speaks has a similar stance to that of baird towards eisenmanin stating that his architecture, eiseman's, fetishizes its own "interiority"- this being the concern of form exclusively with its history. however, , where baird's and martin's indicated concerns are an architecture is both operative and politically critical (martin does relapse, in my opinion, into self-ambiguating discourse) , michael speaks speaks of an architecture that is aligned, and reacts, to the motion of capital via the semblance of corporations and companies with the underlying metaphor of biological organisms.
the distinction, is therefore, summarily political. a leftist sensibility (martin and baird) and a capitalist one (speaks).
in my opinion, michael speaks utilizes metaphysical naturalism (where the laws of nature are the laws of all truth) as a metaphor for the laws of capital. i find this position insidiously suspicious; by proposing the marriage of capitalism-as-culture to nature, the intention is to give the semblance of inevitability to the right of capitalism to establish itself as a natural law. what speaks never speaks of is anything that is not denominated by capital and his silence on that matter, and his fetishizing of (at least in the article">http://www.a-aarhus.dk/design/kd/KD%20generelt/diverse/Artikler/KDSPEAKS.rtf]article[/url] i read) to iconically capitalist bodies i.e. corporations .... this is exactly where his politics become clear and contrast with baird's and martin's.
so, after reinhold martin's question "critical of what?", i would say the substantial difference between them is in how they answer the fundamentally hegelian question: "projective towards where?" michael speaks: a capitalist practice of architecturegeorge baird: a theoretically supported therefore critical, therefore critical of capitalism, projective architecturemartin utopian realism - critical but also dynamic (in my opinion, similar to baird's
Regarding Jarzombek's "Un-Messy Realism", what's important comes at the end:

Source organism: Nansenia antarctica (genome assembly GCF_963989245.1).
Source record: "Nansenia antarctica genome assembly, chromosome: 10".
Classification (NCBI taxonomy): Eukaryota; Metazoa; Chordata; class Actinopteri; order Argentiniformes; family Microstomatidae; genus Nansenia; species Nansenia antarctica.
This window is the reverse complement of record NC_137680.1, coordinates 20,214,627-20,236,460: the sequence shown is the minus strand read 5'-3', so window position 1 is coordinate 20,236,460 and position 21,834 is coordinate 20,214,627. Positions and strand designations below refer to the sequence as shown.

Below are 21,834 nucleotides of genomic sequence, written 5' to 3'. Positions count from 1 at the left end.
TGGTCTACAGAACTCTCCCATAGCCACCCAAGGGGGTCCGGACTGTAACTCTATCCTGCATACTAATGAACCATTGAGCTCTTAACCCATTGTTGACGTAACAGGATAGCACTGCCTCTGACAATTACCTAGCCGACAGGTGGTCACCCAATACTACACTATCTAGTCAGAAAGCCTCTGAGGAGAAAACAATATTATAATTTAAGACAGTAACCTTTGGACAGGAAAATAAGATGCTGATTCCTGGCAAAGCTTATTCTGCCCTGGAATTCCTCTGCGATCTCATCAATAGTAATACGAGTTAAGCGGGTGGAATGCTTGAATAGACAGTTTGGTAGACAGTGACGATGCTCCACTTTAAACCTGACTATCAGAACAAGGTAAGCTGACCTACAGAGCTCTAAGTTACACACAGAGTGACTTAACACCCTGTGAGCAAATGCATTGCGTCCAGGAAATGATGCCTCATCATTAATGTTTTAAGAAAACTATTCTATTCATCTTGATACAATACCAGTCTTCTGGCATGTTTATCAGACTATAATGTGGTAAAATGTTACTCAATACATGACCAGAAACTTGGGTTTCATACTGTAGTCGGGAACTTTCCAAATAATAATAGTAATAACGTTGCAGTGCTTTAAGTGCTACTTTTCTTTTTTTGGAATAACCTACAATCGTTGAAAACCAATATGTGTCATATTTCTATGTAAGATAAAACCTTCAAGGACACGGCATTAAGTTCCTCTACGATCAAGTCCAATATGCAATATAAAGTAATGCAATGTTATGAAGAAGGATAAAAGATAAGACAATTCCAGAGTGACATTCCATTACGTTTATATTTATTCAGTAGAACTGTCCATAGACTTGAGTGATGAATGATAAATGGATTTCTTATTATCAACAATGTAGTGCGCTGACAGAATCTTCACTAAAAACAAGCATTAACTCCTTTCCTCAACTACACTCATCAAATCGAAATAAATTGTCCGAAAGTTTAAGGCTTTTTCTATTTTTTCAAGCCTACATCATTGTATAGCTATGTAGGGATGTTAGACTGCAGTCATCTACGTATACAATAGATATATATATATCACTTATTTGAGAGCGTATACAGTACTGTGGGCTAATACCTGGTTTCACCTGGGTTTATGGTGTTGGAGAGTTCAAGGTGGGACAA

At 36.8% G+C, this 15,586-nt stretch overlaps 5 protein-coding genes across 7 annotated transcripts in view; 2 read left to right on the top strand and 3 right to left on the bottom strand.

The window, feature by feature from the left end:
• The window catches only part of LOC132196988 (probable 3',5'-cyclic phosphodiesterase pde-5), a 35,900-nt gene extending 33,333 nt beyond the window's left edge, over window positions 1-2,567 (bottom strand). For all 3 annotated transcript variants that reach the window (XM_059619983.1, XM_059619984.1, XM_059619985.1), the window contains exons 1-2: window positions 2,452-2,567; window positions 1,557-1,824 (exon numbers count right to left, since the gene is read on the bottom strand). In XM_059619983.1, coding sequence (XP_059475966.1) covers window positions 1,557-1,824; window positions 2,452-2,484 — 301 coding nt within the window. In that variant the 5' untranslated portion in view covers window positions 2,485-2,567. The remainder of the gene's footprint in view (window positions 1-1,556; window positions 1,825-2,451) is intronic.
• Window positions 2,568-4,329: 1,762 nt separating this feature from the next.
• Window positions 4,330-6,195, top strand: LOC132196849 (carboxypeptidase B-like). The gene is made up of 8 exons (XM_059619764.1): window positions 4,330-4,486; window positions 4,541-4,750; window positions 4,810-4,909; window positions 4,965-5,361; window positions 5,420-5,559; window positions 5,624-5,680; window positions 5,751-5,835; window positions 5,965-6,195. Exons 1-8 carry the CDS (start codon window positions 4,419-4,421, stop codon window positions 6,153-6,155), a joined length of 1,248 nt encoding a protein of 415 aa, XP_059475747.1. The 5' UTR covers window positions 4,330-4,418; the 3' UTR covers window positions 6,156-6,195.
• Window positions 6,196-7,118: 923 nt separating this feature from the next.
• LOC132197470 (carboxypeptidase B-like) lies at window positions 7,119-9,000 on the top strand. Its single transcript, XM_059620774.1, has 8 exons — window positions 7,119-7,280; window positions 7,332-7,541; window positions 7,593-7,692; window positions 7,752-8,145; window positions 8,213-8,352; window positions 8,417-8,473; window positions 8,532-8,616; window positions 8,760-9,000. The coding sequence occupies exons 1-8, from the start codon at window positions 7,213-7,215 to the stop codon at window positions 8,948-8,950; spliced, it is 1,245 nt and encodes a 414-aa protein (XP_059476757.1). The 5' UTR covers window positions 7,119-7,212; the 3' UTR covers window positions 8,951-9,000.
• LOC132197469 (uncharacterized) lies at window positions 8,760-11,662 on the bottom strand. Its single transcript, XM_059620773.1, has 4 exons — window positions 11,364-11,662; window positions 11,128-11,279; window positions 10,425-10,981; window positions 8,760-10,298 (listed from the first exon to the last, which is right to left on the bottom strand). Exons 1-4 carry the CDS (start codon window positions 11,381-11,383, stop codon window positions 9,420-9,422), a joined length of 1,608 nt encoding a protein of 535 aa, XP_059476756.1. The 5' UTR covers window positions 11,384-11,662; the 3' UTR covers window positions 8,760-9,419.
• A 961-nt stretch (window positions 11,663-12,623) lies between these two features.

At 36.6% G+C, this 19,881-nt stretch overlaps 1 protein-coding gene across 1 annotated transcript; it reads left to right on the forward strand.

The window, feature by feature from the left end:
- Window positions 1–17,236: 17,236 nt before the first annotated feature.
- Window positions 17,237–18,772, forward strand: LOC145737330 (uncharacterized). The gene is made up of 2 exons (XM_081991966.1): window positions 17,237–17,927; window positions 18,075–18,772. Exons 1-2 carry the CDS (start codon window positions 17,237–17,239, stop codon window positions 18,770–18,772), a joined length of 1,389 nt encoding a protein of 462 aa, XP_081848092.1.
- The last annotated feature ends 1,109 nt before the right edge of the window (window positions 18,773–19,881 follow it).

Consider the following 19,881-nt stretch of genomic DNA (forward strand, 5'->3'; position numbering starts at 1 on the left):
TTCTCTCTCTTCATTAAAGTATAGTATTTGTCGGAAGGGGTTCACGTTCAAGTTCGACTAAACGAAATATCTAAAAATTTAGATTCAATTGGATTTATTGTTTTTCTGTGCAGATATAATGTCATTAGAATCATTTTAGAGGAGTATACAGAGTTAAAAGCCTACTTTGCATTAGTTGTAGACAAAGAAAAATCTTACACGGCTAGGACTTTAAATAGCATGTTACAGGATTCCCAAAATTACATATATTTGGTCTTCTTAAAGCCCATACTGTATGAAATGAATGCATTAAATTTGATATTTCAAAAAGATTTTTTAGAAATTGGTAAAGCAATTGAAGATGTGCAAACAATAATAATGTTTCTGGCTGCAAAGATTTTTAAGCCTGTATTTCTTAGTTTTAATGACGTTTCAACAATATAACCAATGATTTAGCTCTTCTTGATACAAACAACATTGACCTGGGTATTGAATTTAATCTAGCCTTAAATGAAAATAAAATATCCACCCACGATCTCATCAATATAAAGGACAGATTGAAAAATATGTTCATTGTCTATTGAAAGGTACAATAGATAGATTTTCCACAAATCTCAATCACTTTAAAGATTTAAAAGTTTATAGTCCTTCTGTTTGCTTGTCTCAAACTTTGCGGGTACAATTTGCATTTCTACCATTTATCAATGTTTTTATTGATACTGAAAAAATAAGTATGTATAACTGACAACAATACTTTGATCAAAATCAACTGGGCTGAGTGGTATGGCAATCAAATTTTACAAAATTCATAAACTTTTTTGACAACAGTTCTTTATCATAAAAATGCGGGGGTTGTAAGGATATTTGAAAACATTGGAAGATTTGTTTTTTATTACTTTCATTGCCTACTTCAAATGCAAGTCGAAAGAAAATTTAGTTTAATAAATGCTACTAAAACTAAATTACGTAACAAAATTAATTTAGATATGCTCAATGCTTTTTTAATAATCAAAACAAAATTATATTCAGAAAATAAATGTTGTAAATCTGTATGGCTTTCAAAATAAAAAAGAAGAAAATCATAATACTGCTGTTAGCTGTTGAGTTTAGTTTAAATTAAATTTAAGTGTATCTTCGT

"We have to realize that our discipline is undergoing an inner transformation of historical impost and that sooner or later it will yield an educational system far different from the one we grew up with in the last twenty years. But whether this is for better or worse is difficult to ascertain since there is also a collusion of silence in academe about where the ghost ship is heading."
The "collusion of silence", like a law of silence (utilized by various emperors) is an effecttive form of control.
More likely it is an outer transformation that is bringing about the inner transformation.
A "collusion of silence" can also breed ignorance via ignoring.
"Official art culture is much more effective in its control of history than Republican strategists, for it knows that the best way to treat contradictory material is not to rail against it, but simply to pretend it didn’t happen." --Mike Kelley, 1992
Be watchful of the inner and the outer to see the full picture.
you're right, AiCC, that jarzombek's wrap-up was his primary message, but it struck me as an overly alarmist baby-with-the-bath-water warning. as if 'theory' for him encompasses all of architectural discourse - which i don't think is true for the other folks engaged in this conversation. he seems to suggest that if theory is no longer the thing driving architecture culture that it won't have an engine with which to move forward.